After four days of getting in and out of Zodiacs for excursions along the Antarctic Peninsula, we’re back on the ship fulltime, cruising the Drake Passage. The way we spend our time has changed accordingly. Some people have used the days at sea to catch up on sleep, attend lectures, watch Antarctica-themed documentaries in the ship’s theatre, or make appointments at the ship’s spa.
I still don’t fully understand why certain seabirds tend to follow ships, but I sure love it when they do. Yesterday alone I saw lots of cape petrels, a black-browed albatross or two, a white-chinned petrel, a smaller seabird called the Antarctic prion, and a wandering albatross. When I copied the images from my memory card onto the external hard drive I brought with me, I discovered I had shot 1,084 photos. Of birds. In one day.
When you’re photographing birds in flight, you do tend to shoot a lot of photos. You shoot in a burst (in the case of my Nikon D500, 10 frames per second), and once you can get the autofocus to lock onto the bird, you just keep shooting as long as you can keep the bird in your viewfinder. Then along comes another bird—or the same bird circles around and comes back—and you repeat the process.
The vast majority of the photos I got are very much deletable—the bird is out of focus, or it’s way overexposed, or it’s flying away from me (in other words, a butt shot), or one of its wings is cut off by the edge of the image. Quite a few images show nothing but ocean, with the bird long gone. But I did get some keepers, and you can see them below in slide-show format.
I’ve been thinking a lot lately about the Alumni Association’s Antarctica trip that I’ll be hosting in just over three weeks (!!!). In particular, I’ve got the Drake Passage on my mind.
Our trip, like most trips to Antarctica, is a cruise: We board a ship in Ushuaia, on the southern tip of Argentina, then go through the Beagle Channel and head south. As you can see from the screen grab I took from Google Maps, there’s pretty much nothing between the southern tip of South America and the northern tip of the Antarctic peninsula—just 500 miles of open ocean, an area called the Drake Passage. It takes two days to cross the Drake Passage in each direction, and the potential for seasickness is legendary. Many people consider it the roughest ocean on the planet; one blogger called it “the least enjoyable part about a trip to Antarctica.”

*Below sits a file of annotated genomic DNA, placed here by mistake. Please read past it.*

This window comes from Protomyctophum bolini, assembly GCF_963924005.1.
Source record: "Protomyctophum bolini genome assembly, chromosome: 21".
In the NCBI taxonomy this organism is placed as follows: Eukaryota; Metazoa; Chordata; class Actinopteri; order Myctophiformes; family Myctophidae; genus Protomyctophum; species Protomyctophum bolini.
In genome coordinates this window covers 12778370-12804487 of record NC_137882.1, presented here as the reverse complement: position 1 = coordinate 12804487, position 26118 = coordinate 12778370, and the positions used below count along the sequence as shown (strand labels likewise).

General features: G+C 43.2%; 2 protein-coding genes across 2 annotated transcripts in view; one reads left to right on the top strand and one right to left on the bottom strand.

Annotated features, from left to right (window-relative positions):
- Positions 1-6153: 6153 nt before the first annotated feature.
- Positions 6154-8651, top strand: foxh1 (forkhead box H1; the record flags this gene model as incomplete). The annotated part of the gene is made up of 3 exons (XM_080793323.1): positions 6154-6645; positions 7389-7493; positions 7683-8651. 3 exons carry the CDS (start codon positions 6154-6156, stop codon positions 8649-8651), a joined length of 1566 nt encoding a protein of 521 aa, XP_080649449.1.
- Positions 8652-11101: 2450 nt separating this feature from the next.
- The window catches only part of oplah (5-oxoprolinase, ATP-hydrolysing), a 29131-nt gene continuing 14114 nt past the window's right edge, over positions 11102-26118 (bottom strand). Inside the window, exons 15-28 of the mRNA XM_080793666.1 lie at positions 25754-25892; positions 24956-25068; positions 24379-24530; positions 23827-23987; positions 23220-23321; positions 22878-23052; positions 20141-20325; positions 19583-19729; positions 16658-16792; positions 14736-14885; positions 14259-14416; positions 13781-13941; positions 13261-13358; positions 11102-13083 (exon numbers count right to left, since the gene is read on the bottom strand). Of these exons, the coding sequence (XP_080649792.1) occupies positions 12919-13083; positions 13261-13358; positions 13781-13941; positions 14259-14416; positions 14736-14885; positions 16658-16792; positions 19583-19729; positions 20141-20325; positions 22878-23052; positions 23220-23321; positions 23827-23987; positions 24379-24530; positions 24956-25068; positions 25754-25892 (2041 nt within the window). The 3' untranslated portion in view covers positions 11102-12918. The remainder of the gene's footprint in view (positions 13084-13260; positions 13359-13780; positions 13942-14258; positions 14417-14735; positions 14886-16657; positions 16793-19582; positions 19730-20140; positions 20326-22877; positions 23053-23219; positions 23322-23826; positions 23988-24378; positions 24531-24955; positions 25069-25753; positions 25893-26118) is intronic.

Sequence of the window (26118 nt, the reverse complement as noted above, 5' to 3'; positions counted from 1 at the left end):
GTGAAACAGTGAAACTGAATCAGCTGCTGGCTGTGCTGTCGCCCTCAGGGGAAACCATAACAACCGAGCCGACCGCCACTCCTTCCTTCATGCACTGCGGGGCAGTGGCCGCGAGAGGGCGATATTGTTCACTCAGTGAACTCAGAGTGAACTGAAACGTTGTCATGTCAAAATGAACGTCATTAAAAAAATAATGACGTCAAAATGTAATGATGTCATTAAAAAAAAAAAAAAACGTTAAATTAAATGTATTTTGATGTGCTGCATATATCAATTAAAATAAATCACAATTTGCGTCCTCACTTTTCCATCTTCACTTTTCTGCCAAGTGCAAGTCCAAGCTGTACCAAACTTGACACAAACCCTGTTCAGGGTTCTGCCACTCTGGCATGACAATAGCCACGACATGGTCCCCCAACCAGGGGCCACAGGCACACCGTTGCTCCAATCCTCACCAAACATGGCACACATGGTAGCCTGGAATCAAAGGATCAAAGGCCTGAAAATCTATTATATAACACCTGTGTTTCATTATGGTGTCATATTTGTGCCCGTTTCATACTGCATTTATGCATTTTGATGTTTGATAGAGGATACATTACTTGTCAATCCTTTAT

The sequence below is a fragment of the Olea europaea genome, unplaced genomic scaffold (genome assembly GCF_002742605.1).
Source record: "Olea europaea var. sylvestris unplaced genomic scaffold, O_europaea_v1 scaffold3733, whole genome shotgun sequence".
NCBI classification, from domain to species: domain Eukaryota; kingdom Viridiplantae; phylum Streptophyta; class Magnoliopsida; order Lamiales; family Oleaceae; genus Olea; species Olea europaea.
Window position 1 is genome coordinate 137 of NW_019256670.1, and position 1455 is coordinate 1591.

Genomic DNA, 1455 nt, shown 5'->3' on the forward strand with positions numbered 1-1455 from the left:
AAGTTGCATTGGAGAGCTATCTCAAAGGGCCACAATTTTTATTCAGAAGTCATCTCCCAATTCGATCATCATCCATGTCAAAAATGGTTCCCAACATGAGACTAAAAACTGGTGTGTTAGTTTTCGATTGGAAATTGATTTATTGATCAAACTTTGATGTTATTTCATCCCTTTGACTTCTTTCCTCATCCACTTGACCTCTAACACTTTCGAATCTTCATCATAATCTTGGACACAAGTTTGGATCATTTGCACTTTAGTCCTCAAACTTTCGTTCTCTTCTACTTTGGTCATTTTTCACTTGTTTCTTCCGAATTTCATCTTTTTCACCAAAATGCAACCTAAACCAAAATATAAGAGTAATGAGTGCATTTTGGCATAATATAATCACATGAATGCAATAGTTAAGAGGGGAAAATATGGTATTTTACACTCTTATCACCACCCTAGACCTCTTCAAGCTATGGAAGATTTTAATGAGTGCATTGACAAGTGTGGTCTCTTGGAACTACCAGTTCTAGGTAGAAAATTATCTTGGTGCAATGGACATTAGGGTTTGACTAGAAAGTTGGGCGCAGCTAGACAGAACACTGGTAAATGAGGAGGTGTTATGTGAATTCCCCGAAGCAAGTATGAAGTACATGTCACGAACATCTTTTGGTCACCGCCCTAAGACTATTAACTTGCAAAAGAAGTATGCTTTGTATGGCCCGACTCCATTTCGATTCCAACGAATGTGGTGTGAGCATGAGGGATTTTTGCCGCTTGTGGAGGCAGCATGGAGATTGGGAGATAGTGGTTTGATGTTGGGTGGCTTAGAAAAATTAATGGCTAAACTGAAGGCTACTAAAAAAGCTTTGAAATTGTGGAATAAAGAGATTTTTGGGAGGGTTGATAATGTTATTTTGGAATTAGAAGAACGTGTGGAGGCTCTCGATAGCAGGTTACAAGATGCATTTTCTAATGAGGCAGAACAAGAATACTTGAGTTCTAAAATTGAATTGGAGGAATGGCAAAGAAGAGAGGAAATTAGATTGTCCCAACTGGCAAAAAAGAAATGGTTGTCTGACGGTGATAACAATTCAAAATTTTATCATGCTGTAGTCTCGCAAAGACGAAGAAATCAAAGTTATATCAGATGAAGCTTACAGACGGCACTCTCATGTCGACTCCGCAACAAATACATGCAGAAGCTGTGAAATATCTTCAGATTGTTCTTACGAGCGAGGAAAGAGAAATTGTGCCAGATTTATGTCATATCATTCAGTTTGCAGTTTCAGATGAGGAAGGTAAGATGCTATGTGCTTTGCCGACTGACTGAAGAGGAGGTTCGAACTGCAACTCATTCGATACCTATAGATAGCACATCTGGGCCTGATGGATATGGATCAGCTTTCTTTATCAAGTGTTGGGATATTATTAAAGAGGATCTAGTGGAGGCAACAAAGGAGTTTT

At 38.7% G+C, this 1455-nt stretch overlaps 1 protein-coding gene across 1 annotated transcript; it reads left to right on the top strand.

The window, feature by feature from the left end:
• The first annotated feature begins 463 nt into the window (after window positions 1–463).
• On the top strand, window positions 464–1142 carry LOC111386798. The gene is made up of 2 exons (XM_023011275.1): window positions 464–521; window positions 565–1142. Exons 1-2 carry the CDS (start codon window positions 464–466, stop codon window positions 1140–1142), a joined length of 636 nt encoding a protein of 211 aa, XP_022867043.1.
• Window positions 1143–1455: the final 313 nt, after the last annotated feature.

But I’m actually excited about the Drake Passage. That’s because it’s also a great opportunity for bird photography. There are a number of seabirds down there that you’re not likely to see anywhere else in the world. They tend to either follow or fly alongside the ship (I guess they’re trying to catch the ship’s updraft?), and as a result, they can get close enough for some good photography.
Cornell University’s “All About Birds” website has a good article on the birds of the Drake Passage, pointing out how hardy they have to be to spend their entire lives at sea, and how graceful they seem in the face of winds and waves that humans would have a tough time surviving.